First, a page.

The cost of buying sawdust is rising. A cheaper alternative would be sugarcane bagasse. But can sawdust be replaced by sugarcane bagasse?
How will sugarcane bagasse affect the number of days to spawn run, number of days to primordia formation, and number of days to harvest? How will it affect the number of fruiting bodies, yield, and biological efficiency?
To find out, we have to run an experiment in which we replace parts of sawdust with sugarcane bagasse and compare the results with each other.
The author of today’s research article used 100% sawdust supplemented with 5% rice bran amended with 1.5% calcium carbonate for control (Fig. 1). He replaced 25% and 50% of the sawdust for the other mixtures with sugarcane bagasse. Supplementing with rice bran and calcium carbonate stayed the same.
To prepare those mixtures for sterilization, he bagged them. The sterilization itself is done at 100°C
for 8 hours. After the cooldown, he inoculated the bags with 10g or 1,3% with a Pleurotus ostreatus strain and kept them in the dark.
The mycelium took 30 days to colonize the control substrate (Fig. 2). Replacing 25% of the sawdust with sugarcane bagasse reduced the time to 25 days. But replacing a total of 50% increased the number of days to spawn run to 29 days.
The bags were then transferred into the grow room to start the fruiting.
Unfortunately, the author did not provide any parameters for the cultivation phase. But he gives us the time to form the primordia and the time to the first harvest.
Regarding the primordia formation, it took four days if he used 100% sawdust (Fig. 3). Replacing 25% of it with sugarcane bagasse did not change the time. But if he replaces 50% of it, it takes only one day for the primordia to form.
When it comes to the time for the first harvest, it takes another four days if we use 100% sawdust (Fig. 4). This time can be cut in half if we replace 25% with sugarcane bagasse. But replacing 50% of it increases the time back to four days.
The numbers for the first harvest look like the following (Fig. 5). 100% sawdust 38 days, 75% sawdust 31 days, and 50% sawdust 34 days.
Keep these time frames in mind, as we need them later.
Now that we understand the influence of the sugarcane bagasse on the cultivation cycle let us look at its effect on yield and biological efficiency.
Regarding the yield, we find that 100% sawdust produces 50g per bag (Fig. 6), corresponding to a biological efficiency of 56.3%. Replacing 25% of it decreases the yield to 41g per bag or a biological efficiency of 45.1%. But replacing 50% of the sawdust with sugarcane bagasse does not reduce the yield even further. So with a 50-to-50 mixture, we get 41g per bag again.
Now the big question is, is it worth it?
The author concluded that rubber tree sawdust mixed with sugarcane could be an alternative substrate even though sawdust produces a higher yield. The author did not provide evidence of the sawdust’s significance. If there is no statistical difference, it does not matter which of the three substrate formulas you would use. All of them would give you a similar result.
Besides not mentioning any evidence, he did not say anything about the duration of the harvest and how many flushes each substrate formula produced. With this information missing, can we still find out if replacing sawdust with sugarcane bagasse is a good idea?
Yes, we can!
To do so, we have to make the following assumptions.
- There will be only one flush.
- We will extend the time frame from one harvest to a full year. Meaning we can cultivate mushrooms year-round.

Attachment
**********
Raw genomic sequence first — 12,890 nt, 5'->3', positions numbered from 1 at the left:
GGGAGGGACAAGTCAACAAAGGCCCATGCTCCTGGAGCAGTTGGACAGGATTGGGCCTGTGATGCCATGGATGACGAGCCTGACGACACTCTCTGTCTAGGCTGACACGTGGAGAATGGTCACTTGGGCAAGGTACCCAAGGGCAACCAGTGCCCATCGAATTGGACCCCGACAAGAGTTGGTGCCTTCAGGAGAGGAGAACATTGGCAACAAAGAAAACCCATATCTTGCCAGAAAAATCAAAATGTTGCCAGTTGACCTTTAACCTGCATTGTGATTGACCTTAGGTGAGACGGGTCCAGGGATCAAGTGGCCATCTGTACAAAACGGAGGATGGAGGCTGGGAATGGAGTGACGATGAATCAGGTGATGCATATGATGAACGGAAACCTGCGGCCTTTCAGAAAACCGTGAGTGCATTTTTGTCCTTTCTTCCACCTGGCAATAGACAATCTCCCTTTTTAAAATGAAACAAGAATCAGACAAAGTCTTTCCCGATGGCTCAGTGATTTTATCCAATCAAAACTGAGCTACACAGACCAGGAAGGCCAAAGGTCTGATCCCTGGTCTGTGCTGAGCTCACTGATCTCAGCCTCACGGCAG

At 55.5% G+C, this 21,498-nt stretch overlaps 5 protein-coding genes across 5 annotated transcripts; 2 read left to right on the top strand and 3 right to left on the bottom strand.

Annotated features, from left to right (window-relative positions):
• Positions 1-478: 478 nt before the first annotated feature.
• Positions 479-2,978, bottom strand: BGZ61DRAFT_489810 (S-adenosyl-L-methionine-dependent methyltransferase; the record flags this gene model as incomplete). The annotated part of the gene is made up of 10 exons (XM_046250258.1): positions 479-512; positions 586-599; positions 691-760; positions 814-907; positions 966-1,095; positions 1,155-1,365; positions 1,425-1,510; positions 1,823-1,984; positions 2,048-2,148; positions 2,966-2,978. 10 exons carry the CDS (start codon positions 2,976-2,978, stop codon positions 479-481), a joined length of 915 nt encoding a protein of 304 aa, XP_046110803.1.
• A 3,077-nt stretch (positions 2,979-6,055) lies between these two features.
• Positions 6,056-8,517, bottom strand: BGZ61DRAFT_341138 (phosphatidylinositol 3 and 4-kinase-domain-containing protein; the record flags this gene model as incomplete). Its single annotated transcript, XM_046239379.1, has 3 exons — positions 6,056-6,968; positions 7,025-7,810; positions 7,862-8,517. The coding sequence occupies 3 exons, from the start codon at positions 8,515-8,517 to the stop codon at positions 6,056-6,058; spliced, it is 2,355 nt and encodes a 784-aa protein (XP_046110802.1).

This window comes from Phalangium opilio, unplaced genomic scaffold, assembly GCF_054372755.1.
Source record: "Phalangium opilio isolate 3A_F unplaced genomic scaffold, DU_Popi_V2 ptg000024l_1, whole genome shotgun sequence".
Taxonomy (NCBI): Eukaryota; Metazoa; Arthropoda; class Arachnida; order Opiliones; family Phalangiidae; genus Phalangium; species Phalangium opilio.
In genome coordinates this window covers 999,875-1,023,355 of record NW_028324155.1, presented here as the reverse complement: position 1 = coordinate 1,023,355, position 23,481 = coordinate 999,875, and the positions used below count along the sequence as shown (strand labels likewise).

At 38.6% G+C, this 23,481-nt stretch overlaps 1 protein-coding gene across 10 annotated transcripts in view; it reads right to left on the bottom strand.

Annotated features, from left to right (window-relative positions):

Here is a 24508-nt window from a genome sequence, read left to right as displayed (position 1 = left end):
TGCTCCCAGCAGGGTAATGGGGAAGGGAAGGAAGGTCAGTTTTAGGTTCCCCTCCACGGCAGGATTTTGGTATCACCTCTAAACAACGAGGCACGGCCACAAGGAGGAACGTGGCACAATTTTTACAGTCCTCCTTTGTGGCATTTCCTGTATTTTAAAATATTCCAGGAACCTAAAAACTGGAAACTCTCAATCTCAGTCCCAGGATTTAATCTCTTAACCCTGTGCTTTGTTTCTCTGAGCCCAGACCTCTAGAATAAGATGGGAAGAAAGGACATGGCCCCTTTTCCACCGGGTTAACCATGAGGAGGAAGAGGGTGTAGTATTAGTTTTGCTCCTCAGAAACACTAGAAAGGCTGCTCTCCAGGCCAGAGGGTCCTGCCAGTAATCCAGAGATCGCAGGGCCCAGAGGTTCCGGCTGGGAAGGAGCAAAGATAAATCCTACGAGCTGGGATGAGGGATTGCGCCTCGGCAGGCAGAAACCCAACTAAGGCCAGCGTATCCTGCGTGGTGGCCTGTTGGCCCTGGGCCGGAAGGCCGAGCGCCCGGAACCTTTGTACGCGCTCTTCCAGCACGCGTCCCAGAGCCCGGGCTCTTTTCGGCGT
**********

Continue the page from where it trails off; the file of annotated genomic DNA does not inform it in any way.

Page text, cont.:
- The cost of rubber tree sawdust is RM 690/ton, and
- sugarcane bagasse is RM 450/ton.
- The selling price is RM 4.5/200g.
With these assumptions, we can now calculate the profit and loss for each substrate formula (Fig. 7). Let us start with 100% sawdust. It takes 38 days for the first harvest. Leading to a total of roughly 10 harvests per year. If each yields 50g per bag, the total yield comes down to 500g per year and bag. The total cost for our 10 bags is RM 3.38 ($0.75). If we can sell our mushrooms for RM 4.5 ($1) per 200 g, we can expect total revenue of RM 11.25 ($2.5), giving us a P&L of RM 7.87 ($1.75).
Using 75% sawdust and 25% sugarcane bagasse gives us the following numbers. It takes 31 days for the first harvest. Leading to a total of roughly 12 harvests per year. If each yields 41g per bag, the total yield
comes down to 492g per year and bag. Total costs are RM 3.35 ($0.74). Total revenue is RM 11.07 ($2.46). P&L of RM 7.72 ($1.72).
Replacing 50% of the sawdust with sugarcane bagasse led to the following numbers. It takes 34 days for the first harvest. Leading to a total of roughly 11 harvests per year. If each yields 41g per bag, the total yield comes down to 451g per year and bag. Total costs RM 3.40 ($0.76). Total revenue RM 10.15 ($2.26). Given us a P&L of RM 6.7 ($1.50).
With these numbers side by side, we can now better judge whether we should replace sawdust with sugarcane bagasse.
While replacing 50% seems to be fine, replacing 25% is the way to go.
But to make the final decision, we must factor in more variables.
If we have shorter production cycles we have to run the sterilization unit more often. Second, the more harvests and sterilization, the more labor is needed. These variables can change decision-making.
What also influences decision-making is improving in the following areas.
For the author, these were particle size, C/N ratio, pH value, and moisture content. For me, it comes down to the sterilization method and the inoculation rate. This means that while the author focuses on
the substrate, I focus on its treatment. Speaking of the treatment of sugarcane bagasse.
In this video, I talk about different sterilization methods (see recommended).
Catch you there.
 F Ahmad Zakil et al 2020 IOP Conf. Ser.: Mater. Sci. Eng. 736 022021, DOI 10.1088/1757-899X/736/2/022021, https://creativecommons.org/licenses/by/3.0/